Modulation doping of InAs by impurity-doped AlGaSb layers has also been reported in Tuttle et al., "Effects of interface layer sequencing on the transport properties of InAs/AlSb: Evidence for antisite donors at the InAs/AlSb interface", Journal of Applied Physics, Vol. 67, No. 6, 15 Mar. 1990, pages 3032-3037. Thus far, however, the reported doping and high mobilities have not been found to be reproducible. Furthermore, electron mobility dropped more than usual as the dopant concentration increased, apparently because of defects near the interface, thus limiting the potential operating speed.
One type of HEMT that combines lattice-mismatched materials is discussed in Wang ed, Introduction to Semiconductor Technology-GaAs and Related Compounds, Chap. 2 by Shor, Chap. 3 by Pei et al., John Wiley & Sons, 1990, pages 67-71, and 148-152. It involves an AlGaAs/InGaAs/GaAs structure with an InGaAs channel layer that is kept fairly thin, on the order of 150 Angstroms. The advantage of such structures is the higher electron velocity and mobility of InGaAs. The rather large lattice mismatches are accommodated by elastic deformations in the thin heterostructure layers, with a lattice-mismatched InGaAs channel grown on either GaAs or InP substrates; AlSb/InAs quantum well HFETs have also been realized. The relatively thin channel layer that has been elastically deformed is referred to as a strained layer. However, this type of strained layer device does not solve the problem of n-type doping for antimony based compounds used for the source and drain layers.
The present invention seeks to provide an n-type doping of Group III-Sb compounds without the MBE contaminating effects of Group VI dopants. To accomplish this, an n-doped strained layer of a Group III-V compound is formed upon a Group III-Sb base layer such as Alx Ga1-x Sb, with the III-V compound having a lower electron affinity and higher conduction band energy level than the base layer. The III-V compound comprises a binary or ternary compound having a single Group V component, such as Aly Ga1-y As. The strained layer is preferably doped with either silicon or tin by MBE. A superlattice of alternating base and strained layers is built up, with mobile electrons from the doped strained layers drifting into the lower bandgap base layers. The thickness of the strained layers is restricted so that they do not exceed the critical thickness for coherently strained layers with the particular materials used, while the base layers are preferably about 25-100 Angstroms thick for Alx Ga1-x Sb.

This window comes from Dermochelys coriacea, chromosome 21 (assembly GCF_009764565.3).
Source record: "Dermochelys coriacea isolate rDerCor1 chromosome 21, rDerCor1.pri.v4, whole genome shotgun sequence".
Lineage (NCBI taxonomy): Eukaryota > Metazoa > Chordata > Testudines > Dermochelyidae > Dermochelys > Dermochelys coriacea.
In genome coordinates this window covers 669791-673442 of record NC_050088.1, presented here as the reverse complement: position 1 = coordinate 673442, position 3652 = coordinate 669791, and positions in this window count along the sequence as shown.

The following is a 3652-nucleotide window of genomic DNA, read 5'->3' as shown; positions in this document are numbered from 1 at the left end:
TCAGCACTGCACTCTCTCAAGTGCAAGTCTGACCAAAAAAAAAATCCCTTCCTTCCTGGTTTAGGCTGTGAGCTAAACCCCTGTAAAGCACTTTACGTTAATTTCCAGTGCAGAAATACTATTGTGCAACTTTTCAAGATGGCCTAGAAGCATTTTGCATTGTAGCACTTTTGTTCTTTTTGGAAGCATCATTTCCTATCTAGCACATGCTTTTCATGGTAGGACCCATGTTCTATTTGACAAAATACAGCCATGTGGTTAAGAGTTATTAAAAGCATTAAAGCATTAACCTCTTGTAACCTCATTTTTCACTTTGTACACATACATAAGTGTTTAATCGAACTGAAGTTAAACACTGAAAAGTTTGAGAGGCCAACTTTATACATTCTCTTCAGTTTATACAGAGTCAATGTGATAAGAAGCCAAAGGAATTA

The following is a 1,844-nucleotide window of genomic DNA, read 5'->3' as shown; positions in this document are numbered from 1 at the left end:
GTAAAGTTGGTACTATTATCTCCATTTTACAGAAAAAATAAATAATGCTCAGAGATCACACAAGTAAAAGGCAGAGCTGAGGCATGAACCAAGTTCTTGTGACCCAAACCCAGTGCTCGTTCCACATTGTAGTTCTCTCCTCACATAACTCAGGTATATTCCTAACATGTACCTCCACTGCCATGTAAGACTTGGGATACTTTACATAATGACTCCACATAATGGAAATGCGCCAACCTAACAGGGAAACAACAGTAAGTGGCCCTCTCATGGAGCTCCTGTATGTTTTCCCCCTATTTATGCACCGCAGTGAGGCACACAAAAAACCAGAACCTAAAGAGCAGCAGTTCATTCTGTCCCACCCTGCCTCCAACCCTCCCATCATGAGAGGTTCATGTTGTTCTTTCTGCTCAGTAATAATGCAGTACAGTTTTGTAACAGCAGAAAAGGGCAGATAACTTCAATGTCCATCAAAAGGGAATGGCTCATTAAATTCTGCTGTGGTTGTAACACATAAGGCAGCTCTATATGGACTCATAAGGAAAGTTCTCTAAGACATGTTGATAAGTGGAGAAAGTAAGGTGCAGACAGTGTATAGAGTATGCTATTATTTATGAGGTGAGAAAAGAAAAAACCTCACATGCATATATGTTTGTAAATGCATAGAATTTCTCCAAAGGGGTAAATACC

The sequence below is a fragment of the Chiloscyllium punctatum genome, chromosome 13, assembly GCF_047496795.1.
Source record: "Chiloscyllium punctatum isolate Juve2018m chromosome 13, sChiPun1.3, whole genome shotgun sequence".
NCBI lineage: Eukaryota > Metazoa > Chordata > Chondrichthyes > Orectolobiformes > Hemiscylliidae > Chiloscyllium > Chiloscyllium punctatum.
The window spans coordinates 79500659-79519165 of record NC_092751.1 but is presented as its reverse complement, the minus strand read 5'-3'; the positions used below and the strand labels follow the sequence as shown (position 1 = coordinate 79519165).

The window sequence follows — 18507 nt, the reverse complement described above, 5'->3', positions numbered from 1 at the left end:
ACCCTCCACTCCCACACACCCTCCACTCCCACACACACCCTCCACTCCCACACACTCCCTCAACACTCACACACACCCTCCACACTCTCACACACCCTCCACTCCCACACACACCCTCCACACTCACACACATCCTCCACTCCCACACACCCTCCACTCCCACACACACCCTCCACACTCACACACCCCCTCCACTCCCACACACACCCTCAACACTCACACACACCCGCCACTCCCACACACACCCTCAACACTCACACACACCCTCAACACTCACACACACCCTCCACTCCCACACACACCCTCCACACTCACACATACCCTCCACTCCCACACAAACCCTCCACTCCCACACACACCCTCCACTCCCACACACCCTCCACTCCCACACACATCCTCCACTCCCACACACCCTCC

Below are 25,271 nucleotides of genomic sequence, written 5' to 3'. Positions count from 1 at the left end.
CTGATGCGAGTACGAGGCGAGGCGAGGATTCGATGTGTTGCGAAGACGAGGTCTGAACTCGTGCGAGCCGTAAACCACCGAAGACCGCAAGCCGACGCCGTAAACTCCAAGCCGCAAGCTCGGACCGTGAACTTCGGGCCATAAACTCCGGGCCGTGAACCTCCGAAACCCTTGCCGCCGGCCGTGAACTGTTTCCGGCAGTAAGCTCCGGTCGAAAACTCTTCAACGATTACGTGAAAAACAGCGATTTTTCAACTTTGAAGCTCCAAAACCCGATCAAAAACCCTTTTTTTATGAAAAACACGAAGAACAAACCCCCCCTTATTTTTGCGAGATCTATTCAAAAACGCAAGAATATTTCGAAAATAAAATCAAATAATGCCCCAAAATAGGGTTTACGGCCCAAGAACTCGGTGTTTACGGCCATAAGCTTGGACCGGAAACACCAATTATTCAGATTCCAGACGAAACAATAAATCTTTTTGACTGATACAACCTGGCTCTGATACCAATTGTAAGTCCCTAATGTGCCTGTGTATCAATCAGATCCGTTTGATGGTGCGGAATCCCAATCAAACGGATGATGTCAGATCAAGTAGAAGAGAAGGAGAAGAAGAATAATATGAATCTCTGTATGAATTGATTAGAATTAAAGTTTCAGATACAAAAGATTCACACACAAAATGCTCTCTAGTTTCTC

When applied to a HEMT, the Sb-based doped superlattice is employed for the electron supply layer of the device. For high speed operation, the channel may be formed from Inz Ga1-z As.
Further features and advantages of the invention will be apparent to those skilled in the art from the following detailed description, taken together with the accompanying drawings, which are not to scale.
FIG. 1 is a sectional view of a strained layer superlattice in accordance with the invention;
FIG. 2 is a bandgap energy diagram of a portion of the superlattice in FIG. 1;
FIGS. 3a, 3b and 3c are two-dimensional lattice diagrams of a lattice matched junction, a strained layer junction without dislocations, and a strained layer junction with dislocations between two different materials, respectively; and
FIG. 4 is a sectional view of an FET constructed in accordance with the invention.